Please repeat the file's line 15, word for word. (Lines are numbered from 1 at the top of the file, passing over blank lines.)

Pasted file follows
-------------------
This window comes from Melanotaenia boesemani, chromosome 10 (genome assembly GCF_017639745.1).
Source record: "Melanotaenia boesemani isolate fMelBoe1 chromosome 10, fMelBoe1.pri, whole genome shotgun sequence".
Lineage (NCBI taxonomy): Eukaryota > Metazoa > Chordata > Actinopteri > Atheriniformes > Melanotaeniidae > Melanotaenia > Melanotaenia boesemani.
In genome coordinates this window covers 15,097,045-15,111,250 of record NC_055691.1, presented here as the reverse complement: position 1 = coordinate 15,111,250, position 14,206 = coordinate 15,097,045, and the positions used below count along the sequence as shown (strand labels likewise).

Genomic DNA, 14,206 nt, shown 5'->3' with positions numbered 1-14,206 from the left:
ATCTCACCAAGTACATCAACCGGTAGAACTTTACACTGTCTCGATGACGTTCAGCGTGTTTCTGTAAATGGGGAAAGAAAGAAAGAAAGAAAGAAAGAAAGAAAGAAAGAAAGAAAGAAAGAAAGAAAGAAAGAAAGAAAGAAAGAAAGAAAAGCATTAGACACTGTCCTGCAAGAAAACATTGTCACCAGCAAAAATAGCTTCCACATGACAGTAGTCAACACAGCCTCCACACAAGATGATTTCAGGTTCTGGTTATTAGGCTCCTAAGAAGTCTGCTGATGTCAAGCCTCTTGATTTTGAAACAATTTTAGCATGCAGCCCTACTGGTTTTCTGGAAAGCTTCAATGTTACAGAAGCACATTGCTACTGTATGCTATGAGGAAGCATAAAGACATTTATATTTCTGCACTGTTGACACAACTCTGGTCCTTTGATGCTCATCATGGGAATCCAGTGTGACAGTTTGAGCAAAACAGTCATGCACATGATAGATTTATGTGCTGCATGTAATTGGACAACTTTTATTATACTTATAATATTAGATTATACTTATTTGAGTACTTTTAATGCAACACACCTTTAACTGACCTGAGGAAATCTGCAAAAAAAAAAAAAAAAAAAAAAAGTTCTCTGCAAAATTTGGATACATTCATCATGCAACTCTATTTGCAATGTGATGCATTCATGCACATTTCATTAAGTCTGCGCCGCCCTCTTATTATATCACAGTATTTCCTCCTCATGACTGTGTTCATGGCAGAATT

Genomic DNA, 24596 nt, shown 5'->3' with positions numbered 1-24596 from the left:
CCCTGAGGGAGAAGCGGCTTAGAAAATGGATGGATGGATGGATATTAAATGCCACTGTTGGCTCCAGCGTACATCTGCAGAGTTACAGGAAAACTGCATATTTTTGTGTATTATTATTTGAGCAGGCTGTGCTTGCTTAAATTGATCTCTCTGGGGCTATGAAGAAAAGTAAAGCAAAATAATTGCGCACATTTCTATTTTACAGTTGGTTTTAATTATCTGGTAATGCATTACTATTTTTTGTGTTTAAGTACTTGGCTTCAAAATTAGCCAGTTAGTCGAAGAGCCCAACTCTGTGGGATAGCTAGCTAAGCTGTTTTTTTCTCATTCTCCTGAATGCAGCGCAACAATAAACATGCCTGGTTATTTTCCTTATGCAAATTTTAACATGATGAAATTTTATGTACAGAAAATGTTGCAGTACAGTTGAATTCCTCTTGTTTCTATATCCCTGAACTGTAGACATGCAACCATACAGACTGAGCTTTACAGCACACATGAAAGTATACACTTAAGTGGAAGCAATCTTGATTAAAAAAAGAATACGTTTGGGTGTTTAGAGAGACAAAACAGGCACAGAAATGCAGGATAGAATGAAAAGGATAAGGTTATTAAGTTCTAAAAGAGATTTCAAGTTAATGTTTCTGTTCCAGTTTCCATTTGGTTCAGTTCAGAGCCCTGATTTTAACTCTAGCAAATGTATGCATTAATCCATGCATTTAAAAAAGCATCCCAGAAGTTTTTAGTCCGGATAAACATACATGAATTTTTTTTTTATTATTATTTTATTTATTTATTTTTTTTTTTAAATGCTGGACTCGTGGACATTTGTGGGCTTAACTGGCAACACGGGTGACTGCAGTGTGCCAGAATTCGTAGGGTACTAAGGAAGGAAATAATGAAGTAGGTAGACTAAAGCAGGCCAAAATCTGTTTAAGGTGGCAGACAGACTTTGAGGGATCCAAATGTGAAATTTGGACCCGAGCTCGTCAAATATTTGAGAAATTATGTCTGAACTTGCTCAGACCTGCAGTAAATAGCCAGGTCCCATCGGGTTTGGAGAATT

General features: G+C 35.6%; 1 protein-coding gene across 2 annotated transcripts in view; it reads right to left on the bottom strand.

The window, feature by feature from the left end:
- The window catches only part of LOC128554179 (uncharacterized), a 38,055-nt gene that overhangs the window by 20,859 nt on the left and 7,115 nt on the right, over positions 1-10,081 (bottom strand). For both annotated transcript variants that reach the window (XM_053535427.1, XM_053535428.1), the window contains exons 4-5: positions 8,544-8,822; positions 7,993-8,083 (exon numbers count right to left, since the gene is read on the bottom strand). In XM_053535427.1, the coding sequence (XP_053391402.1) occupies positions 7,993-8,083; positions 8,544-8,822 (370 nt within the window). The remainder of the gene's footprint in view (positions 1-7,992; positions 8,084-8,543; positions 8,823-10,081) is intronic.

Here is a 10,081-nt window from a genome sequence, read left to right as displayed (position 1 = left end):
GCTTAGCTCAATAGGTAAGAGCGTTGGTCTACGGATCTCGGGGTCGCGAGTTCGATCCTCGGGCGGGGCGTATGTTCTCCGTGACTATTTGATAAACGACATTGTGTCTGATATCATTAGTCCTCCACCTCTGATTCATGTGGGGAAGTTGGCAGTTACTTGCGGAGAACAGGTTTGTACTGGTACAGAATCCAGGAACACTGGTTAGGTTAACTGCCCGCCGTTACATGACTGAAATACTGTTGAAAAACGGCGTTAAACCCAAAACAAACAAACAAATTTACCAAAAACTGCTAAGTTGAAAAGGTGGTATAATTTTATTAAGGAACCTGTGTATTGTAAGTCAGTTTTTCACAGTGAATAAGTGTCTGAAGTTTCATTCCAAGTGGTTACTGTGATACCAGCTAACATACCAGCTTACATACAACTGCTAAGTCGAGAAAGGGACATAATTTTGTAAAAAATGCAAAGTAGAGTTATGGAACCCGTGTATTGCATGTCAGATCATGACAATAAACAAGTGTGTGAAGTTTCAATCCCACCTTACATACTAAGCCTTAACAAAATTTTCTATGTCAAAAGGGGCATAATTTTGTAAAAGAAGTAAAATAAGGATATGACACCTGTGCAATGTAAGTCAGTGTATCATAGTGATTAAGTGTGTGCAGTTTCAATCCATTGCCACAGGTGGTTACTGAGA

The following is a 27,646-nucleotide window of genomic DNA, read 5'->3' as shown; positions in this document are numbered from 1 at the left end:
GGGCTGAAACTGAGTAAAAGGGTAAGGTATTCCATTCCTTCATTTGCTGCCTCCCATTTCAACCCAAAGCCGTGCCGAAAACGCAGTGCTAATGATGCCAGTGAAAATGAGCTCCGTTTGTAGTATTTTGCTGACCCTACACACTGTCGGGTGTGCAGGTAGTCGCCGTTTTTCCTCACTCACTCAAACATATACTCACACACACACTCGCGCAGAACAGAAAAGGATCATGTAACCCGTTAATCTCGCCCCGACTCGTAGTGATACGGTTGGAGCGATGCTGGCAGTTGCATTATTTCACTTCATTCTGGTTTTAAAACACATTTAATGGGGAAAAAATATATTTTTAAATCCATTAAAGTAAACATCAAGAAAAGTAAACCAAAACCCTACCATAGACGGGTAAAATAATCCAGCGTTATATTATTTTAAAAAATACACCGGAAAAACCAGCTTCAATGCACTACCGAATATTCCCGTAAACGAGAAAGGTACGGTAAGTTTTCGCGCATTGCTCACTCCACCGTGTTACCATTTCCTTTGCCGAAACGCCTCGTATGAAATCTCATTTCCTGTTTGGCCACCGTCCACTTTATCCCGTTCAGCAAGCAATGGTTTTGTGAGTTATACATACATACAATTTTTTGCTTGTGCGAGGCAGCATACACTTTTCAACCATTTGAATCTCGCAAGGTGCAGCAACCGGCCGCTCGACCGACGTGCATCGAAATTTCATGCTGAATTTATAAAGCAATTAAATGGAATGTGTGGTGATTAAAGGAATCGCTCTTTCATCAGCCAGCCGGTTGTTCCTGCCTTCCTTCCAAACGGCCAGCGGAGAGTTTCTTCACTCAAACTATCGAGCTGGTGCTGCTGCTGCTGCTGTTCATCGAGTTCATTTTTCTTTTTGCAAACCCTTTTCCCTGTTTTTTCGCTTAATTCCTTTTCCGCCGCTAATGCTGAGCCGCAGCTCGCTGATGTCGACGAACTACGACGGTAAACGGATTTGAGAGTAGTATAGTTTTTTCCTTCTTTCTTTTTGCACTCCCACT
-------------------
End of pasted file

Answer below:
GGGCTGAAACTGAGTAAAAGGGTAAGGTATTCCATTCCTTCATTTGCTGCCTCCCATTTCAACCCAAAGCCGTGCCGAAAACGCAGTGCTAATGATGCCAGTGAAAATGAGCTCCGTTTGTAGTATTTTGCTGACCCTACACACTGTCGGGTGTGCAGGTAGTCGCCGTTTTTCCTCACTCACTCAAACATATACTCACACACACACTCGCGCAGAACAGAAAAGGATCATGTAACCCGTTAATCTCGCCCCGACTCGTAGTGATACGGTTGGAGCGATGCTGGCAGTTGCATTATTTCACTTCATTCTGGTTTTAAAACACATTTAATGGGGAAAAAATATATTTTTAAATCCATTAAAGTAAACATCAAGAAAAGTAAACCAAAACCCTACCATAGACGGGTAAAATAATCCAGCGTTATATTATTTTAAAAAATACACCGGAAAAACCAGCTTCAATGCACTACCGAATATTCCCGTAAACGAGAAAGGTACGGTAAGTTTTCGCGCATTGCTCACTCCACCGTGTTACCATTTCCTTTGCCGAAACGCCTCGTATGAAATCTCATTTCCTGTTTGGCCACCGTCCACTTTATCCCGTTCAGCAAGCAATGGTTTTGTGAGTTATACATACATACAATTTTTTGCTTGTGCGAGGCAGCATACACTTTTCAACCATTTGAATCTCGCAAGGTGCAGCAACCGGCCGCTCGACCGACGTGCATCGAAATTTCATGCTGAATTTATAAAGCAATTAAATGGAATGTGTGGTGATTAAAGGAATCGCTCTTTCATCAGCCAGCCGGTTGTTCCTGCCTTCCTTCCAAACGGCCAGCGGAGAGTTTCTTCACTCAAACTATCGAGCTGGTGCTGCTGCTGCTGCTGTTCATCGAGTTCATTTTTCTTTTTGCAAACCCTTTTCCCTGTTTTTTCGCTTAATTCCTTTTCCGCCGCTAATGCTGAGCCGCAGCTCGCTGATGTCGACGAACTACGACGGTAAACGGATTTGAGAGTAGTATAGTTTTTTCCTTCTTTCTTTTTGCACTCCCACT